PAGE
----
Managing stress effectively is an important part of maintaining overall wellness. Stress management skills do not come automatically; they must be learned and practiced. They are necessary to a successful recovery. Everybody experiences some stress in their lives. Some stress is positive and helps us stay healthy and feel active, but when stress becomes a constant condition, it can result in serious problems, physical and psychological illness, unhealthy lifestyles, including addiction.
Questions to consider:
- How do I know when I’m stressed?
- How does stress show on the outside?
- How does stress show on the inside?
- Do I acknowledge stress and take steps to manage it?
Identifying sources of stress:
Different situations cause stress for different people, depending on their personality, background and experience. A situation or event may be stressful for one person, but exciting for another. Stressors may be external, such as the death or loss of employment, or they may be internal, such as an illness, worry, or frustration. Some other examples of situations causing stress are:
- major events in your life: getting married, changing jobs, moving your home, getting divorced, or coping with the death of a loved one,
- long-term worries: concern about your children’s future, financial or economic problems, or an ongoing illness,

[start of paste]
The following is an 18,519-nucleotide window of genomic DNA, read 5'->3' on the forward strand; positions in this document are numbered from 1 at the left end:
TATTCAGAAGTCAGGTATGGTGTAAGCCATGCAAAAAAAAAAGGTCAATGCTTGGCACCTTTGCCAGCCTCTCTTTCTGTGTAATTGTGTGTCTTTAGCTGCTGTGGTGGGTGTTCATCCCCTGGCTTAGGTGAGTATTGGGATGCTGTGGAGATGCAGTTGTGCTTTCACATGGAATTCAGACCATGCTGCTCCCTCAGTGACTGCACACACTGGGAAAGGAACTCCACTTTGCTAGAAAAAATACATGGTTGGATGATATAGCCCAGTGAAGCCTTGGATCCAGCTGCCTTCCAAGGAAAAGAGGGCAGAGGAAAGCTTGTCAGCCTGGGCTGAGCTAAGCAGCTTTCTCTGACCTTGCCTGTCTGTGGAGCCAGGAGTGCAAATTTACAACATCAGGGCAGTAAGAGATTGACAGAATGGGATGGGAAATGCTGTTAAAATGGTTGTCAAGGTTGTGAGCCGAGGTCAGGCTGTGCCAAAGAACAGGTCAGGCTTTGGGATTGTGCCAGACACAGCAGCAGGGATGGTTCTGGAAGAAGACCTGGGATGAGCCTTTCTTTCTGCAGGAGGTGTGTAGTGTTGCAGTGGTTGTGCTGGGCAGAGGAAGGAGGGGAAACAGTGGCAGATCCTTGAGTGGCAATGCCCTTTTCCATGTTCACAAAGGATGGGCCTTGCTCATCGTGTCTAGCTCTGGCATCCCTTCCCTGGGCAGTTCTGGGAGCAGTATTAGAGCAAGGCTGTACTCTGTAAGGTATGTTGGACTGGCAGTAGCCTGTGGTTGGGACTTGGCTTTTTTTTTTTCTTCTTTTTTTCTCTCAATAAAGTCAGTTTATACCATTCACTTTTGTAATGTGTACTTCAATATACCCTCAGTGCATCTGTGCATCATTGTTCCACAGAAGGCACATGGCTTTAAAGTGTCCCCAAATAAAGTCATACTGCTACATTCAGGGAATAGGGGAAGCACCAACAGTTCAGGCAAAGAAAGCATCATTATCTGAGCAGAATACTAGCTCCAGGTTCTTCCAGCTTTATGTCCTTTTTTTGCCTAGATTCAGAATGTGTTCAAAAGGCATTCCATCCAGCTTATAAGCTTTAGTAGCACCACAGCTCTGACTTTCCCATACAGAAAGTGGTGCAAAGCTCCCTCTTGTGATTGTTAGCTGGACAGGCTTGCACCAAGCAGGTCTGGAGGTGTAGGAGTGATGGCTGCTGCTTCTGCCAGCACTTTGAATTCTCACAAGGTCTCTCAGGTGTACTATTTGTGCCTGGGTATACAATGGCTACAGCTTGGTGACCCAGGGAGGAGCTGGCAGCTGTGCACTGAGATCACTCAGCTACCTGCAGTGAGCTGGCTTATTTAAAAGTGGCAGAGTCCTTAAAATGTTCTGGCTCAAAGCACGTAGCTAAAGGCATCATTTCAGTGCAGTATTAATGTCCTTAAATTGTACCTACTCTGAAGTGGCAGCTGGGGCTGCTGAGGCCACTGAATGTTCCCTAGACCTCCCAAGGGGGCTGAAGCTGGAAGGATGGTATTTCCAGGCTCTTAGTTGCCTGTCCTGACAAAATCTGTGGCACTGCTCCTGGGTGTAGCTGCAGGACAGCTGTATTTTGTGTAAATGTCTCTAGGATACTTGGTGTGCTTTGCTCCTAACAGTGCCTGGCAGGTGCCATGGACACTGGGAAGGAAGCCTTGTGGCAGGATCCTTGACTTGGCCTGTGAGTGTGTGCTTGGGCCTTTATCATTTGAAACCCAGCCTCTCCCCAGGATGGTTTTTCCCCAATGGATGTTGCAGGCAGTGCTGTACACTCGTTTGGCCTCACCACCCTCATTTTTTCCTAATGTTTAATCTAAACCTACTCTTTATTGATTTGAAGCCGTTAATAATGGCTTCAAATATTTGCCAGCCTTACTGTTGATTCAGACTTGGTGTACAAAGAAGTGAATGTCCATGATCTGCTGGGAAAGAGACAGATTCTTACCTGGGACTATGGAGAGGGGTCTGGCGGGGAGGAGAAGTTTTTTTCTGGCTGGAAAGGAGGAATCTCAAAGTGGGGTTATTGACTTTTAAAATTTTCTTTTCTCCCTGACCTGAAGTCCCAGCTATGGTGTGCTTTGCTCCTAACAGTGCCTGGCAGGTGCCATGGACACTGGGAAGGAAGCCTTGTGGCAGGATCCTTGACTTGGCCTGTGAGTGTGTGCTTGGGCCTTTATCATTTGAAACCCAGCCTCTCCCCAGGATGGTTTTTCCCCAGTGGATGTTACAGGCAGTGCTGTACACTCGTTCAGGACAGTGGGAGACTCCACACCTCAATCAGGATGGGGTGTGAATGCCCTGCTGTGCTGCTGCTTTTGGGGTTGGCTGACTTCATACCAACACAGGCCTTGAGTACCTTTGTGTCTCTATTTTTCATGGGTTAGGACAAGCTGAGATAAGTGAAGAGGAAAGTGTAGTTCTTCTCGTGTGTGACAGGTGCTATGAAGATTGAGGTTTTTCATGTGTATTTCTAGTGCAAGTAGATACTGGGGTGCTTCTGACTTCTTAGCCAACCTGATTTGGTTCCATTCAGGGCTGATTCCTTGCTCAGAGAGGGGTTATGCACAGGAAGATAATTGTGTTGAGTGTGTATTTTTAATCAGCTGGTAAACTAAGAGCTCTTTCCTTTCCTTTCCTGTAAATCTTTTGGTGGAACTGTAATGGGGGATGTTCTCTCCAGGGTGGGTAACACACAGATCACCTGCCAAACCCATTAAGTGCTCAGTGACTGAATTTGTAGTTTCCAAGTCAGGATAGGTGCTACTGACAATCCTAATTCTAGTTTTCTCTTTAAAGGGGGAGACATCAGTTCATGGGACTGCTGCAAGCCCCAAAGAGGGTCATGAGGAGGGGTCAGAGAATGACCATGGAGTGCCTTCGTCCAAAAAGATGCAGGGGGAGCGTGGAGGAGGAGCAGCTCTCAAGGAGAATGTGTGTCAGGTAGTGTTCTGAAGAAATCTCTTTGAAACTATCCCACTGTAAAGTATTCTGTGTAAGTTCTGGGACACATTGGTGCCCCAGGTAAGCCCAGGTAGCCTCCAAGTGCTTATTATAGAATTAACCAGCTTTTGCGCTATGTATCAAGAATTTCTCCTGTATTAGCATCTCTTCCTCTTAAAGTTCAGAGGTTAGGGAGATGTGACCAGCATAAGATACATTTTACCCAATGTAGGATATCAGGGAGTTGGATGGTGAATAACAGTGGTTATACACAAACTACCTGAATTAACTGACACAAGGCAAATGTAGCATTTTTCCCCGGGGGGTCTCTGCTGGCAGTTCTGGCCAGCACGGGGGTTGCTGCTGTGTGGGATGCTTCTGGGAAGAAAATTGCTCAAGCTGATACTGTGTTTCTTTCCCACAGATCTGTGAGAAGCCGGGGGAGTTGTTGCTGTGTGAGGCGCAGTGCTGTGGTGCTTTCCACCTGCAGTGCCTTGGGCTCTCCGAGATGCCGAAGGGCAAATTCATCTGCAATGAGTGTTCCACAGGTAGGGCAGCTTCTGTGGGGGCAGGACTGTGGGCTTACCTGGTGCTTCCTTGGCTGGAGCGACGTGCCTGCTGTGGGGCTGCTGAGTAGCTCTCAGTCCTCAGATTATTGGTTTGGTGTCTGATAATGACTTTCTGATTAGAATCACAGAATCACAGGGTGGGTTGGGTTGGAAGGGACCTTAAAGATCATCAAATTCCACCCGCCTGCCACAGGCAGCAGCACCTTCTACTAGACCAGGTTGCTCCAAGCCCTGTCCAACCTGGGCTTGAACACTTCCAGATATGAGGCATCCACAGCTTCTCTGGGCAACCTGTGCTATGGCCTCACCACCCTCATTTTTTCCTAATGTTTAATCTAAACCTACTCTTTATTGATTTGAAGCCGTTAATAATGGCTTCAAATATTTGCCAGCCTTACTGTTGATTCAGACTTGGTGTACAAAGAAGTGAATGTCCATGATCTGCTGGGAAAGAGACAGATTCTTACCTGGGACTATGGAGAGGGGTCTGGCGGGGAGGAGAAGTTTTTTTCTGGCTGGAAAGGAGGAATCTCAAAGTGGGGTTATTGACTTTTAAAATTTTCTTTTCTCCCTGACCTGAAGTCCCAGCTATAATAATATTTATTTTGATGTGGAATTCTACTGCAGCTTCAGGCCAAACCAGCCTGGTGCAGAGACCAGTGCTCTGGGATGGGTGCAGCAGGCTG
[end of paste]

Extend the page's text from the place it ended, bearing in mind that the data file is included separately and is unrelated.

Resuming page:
- daily hassles: traffic jams, rude people, broken equipment
How does our body respond to stress?
When we find an event stressful, our body undergoes a series of changes, called the stress response. There are three stages to this response. They are:
- Stage 1 – Mobilizing Energy, releasing adrenaline, faster heart-beat, increased breathing
- Stage 2 – Consuming Energy Stores: if it isn’t possible to escape from the first stage, the body begins to release stored sugars and fats from its resources, and a person feels more driven, pressured and tired.
- Stage 3 – Draining Energy Stores: if stress does not get resolved, the body’s need for energy becomes greater than its ability to produce it, and a person becomes chronically stressed; at this stage, some people may begin to experience problems such as insomnia, errors in judgment, personality changes, heart disease, ulcers or mental illness.
We react to stress in one of three ways:
- Task-oriented coping – You think the situation through and take action to deal with it.
- Emotion-oriented coping – You deal with your feelings and look for support from others.
- Distraction-oriented coping – You use activities or work to take your mind off the situation.
It is also important to understand the relationship between addiction and stress:
- Substances are often used to manage feelings during stressful times
- Substances are used as an escape stressful situations, or numb negative emotions
- Substance use may provide short-term relief from stress, but makes the situation worse in the long term.
- Unmanaged stress can make it harder to solve problems and make healthy decisions.
- Unresolved stress leads to relapse.
It is important to learn to manage stress effectively. The best ways to manage stress is to deliberately make time to relax. By gently and consistently re-directing our attention, we can learn to trigger the “relaxation response,” which reduces heart rate, blood pressure, muscle tension and other symptoms of excess stress.
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